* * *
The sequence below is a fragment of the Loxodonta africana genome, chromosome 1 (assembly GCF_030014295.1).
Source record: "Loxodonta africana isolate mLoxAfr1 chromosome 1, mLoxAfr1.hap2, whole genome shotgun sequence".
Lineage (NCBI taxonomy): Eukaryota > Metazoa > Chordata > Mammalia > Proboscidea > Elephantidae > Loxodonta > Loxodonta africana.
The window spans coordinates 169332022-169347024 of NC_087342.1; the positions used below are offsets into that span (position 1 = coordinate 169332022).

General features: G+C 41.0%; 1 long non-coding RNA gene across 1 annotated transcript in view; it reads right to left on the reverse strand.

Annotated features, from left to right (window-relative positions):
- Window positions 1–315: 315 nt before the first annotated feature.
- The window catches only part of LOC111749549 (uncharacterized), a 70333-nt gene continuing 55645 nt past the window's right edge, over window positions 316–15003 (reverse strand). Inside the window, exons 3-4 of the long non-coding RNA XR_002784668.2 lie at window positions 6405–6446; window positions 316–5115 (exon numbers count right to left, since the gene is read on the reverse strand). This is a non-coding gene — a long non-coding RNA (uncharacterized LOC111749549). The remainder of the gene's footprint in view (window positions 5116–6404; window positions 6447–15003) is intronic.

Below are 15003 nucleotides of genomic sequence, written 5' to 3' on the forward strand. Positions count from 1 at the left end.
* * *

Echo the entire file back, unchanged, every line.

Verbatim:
The sequence below is a fragment of the Loxodonta africana genome, chromosome 1 (assembly GCF_030014295.1).
Source record: "Loxodonta africana isolate mLoxAfr1 chromosome 1, mLoxAfr1.hap2, whole genome shotgun sequence".
Lineage (NCBI taxonomy): Eukaryota > Metazoa > Chordata > Mammalia > Proboscidea > Elephantidae > Loxodonta > Loxodonta africana.
The window spans coordinates 169332022-169347024 of NC_087342.1; the positions used below are offsets into that span (position 1 = coordinate 169332022).

General features: G+C 41.0%; 1 long non-coding RNA gene across 1 annotated transcript in view; it reads right to left on the reverse strand.

Annotated features, from left to right (window-relative positions):
- Window positions 1–315: 315 nt before the first annotated feature.
- The window catches only part of LOC111749549 (uncharacterized), a 70333-nt gene continuing 55645 nt past the window's right edge, over window positions 316–15003 (reverse strand). Inside the window, exons 3-4 of the long non-coding RNA XR_002784668.2 lie at window positions 6405–6446; window positions 316–5115 (exon numbers count right to left, since the gene is read on the reverse strand). This is a non-coding gene — a long non-coding RNA (uncharacterized LOC111749549). The remainder of the gene's footprint in view (window positions 5116–6404; window positions 6447–15003) is intronic.

Below are 15003 nucleotides of genomic sequence, written 5' to 3' on the forward strand. Positions count from 1 at the left end.